(CNN) -- The man at the center of a federal probe into a possible terrorist attack has given writing, fingerprint and DNA samples to federal agents, his attorney said Wednesday.
FBI agents search the apartment of Naijbullah Zazi on Wednesday in connection with a terror investigation.
Naijbullah Zazi, an Afghan national, met with FBI agents at the bureau's Denver, Colorado, office while other agents were searching his apartment and another home in the Denver suburb of Aurora, lawyer Arthur Folsom told CNN. According to law enforcement sources with knowledge of the investigation, the Colorado searches were part of a probe that began with Zazi and led to New York.
Folsom said earlier that Zazi had stayed in an apartment in New York that was raided this week.
As activity increased at the Denver apartment on Wednesday, FBI spokeswoman Kathleen Wright told CNN a search warrant was being executed. At least one law-enforcement dog could be seen, and agents were wearing hazardous material suits.
At least two women were brought out of the apartment. Agents evacuated the complex, which has about 12 units, as a precaution, the FBI said.
Agents also searched a single-family home in the Denver suburb of Aurora later Wednesday, FBI spokeswoman Kathleen Wright said.
On Monday, several apartments in the New York borough of Queens were raided by investigators from the federal Joint Terrorism Task Force, sources close to the investigation said.
They were acting on suspicions that a cell of Afghan nationals associated with a New York-area mosque might be plotting to carry out a terrorist strike in New York. It's believed to be the first time Afghan nationals are suspected of involvement in a terror plot targeting the United States, a source with direct knowledge of the investigation said.
However, FBI director Robert Mueller, asked about the matter Wednesday at a Senate Judiciary Committee hearing, said, "I can say that I do not believe there's imminent danger from that particular investigation -- from what I know of that particular investigation."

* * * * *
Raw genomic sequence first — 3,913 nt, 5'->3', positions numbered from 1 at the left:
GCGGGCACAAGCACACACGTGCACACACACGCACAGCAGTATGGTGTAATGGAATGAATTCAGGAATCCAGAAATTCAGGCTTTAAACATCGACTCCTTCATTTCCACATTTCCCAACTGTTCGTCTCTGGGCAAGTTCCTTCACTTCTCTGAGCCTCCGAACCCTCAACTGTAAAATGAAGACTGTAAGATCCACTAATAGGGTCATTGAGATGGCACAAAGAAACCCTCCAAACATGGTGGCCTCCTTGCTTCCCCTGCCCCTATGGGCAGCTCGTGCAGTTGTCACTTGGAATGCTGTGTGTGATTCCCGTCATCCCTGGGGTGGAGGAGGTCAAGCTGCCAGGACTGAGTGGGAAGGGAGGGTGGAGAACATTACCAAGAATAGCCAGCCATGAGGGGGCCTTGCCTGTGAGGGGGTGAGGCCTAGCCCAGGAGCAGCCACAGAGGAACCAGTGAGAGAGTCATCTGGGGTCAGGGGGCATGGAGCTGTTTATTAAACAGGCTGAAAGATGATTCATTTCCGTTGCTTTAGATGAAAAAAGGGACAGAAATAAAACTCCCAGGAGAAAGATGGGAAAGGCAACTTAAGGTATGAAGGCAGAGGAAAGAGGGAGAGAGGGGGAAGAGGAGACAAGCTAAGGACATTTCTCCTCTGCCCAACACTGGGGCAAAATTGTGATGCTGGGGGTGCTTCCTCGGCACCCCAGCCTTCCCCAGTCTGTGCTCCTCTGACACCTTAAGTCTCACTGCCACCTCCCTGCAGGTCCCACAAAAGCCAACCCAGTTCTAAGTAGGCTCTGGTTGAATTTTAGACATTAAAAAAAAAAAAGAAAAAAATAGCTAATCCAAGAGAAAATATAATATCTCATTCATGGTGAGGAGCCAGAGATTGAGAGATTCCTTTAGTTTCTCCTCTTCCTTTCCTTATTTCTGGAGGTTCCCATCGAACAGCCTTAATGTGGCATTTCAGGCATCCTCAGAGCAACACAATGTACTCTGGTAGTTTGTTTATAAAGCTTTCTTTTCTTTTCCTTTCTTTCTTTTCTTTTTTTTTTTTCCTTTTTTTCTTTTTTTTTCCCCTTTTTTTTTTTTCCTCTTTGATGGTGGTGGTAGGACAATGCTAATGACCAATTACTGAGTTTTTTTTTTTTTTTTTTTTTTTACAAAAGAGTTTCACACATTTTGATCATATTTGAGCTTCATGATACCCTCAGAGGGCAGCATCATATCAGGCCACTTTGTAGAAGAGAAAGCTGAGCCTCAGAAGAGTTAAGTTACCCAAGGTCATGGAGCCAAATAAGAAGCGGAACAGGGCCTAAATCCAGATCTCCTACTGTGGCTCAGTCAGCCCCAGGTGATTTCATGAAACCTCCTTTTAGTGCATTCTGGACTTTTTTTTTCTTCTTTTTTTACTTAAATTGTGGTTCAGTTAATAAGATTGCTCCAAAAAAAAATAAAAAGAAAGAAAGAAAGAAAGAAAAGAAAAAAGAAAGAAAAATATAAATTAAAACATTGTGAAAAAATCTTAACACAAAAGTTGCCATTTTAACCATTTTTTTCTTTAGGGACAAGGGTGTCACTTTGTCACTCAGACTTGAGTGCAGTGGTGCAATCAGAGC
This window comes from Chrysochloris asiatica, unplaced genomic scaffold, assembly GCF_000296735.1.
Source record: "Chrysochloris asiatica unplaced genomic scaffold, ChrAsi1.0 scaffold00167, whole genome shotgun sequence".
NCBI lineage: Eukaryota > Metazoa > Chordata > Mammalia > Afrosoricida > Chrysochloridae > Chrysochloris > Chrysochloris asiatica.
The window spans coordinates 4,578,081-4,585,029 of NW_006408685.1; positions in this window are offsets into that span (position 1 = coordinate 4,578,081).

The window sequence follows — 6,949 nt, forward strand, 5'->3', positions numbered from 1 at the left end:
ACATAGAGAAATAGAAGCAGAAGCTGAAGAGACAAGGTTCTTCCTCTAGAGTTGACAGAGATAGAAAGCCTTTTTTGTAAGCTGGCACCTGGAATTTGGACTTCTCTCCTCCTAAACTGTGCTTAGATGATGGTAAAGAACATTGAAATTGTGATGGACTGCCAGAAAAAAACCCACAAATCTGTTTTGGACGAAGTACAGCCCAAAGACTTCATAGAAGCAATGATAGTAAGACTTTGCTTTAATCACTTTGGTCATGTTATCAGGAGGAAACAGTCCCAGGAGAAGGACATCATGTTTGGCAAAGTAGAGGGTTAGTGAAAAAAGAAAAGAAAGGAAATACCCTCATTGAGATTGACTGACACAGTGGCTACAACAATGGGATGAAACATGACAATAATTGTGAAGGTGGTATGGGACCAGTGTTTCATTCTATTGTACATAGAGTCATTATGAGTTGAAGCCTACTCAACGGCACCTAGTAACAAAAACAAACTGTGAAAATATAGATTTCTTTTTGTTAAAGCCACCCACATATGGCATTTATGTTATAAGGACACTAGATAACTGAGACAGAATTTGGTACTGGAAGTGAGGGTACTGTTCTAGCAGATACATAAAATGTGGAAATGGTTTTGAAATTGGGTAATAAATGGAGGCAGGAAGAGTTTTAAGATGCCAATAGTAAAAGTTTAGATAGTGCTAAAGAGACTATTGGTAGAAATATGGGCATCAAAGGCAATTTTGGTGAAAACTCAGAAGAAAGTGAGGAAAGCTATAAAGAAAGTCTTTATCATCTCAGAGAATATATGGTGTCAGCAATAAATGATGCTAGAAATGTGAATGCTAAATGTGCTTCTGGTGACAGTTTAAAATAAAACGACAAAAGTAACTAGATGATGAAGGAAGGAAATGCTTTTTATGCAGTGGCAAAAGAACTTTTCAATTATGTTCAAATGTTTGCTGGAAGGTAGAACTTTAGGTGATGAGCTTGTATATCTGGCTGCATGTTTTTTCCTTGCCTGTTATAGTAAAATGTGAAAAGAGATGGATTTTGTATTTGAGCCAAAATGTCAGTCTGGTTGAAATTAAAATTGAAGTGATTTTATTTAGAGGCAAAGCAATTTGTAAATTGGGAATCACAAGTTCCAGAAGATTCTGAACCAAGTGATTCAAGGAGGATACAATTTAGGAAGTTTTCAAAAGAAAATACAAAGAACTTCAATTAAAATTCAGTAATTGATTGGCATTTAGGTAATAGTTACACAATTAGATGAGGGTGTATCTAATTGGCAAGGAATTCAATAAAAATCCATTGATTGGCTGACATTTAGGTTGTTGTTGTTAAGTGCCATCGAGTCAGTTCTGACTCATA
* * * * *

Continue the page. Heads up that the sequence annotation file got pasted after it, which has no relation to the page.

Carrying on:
Zazi's attorney, Arthur Folsom, told CNN affiliate KUSA that Zazi stayed in one of the apartments that was raided. He said Zazi drove to New York from Denver to sort out a business issue and denied that Zazi has any ties to terrorism
Police stopped the shuttle limousine worker on the George Washington Bridge for what Zazi described as a "random drug stop," but he was cleared, Folsom said.
Later, Zazi's rental car was towed, supposedly for parking violations, Folsom said. While the car was impounded, police asked -- and Zazi granted -- permission to search it and a laptop computer inside. Both were returned to Zazi, who flew back to Denver.
Nothing was found in the Monday raids, according to the source, who added that the targets of the raid may have been "spooked" by publicity or the searches themselves. There also is growing concern that police may have "jumped the gun" and moved in too early, the source said.
However, the probe continues. Additional resources are being brought into New York to support the investigation, the source said.
A law enforcement source earlier said the FBI was looking at locations in the Denver area, where bomb-making materials may have been purchased. The source did not say who may have purchased the materials.
Folsom told KUSA he doesn't know why Zazi chose to drive the rental car to New York and fly back to Denver. But he insists Zazi is eager to answer any questions authorities might have.
"He loves this country," Folsom said. "He loves living here. That's why he brought his family over here. ... We want to clear any air of suspicion that may be surrounding his name at this point."
A man who told CNN he knows Zazi said Zazi stayed at his apartment one night while in New York. The man, who asked not to be identified, said he was taken in for questioning and released during the Monday raids. The man said he is concerned because, after being questioned by authorities, he fears he may not be able to travel to Pakistan on Saturday.
He said he saw Zazi, who moved to Denver about six months ago, at the mosque, and Zazi asked him if he could stay with him. "He's Pashtun," the man said of Zazi. "You can't turn away a fellow Pashtun."
He said he asked Zazi after prayers if he was planning to stay for Taraavi, a longer and more extensive prayer said during Ramadan, but Zazi told him he was tired and went back to the man's apartment. He said Zazi was "probably asleep when I came home." He didn't see Zazi again, and Zazi left the next day, he told CNN.
The building's superintendent, Ramiz Berisha, told CNN that FBI agents were outside the building Tuesday night. He said he is on edge, along with all the building's residents.
The raid involved dozens of agents, some of whom emerged from one building carrying a black document box, according to an eyewitness who lives in one of the buildings that was raided.
CNN's Drew Griffin, Kiran Khalid and Jim Spellman contributed to this report.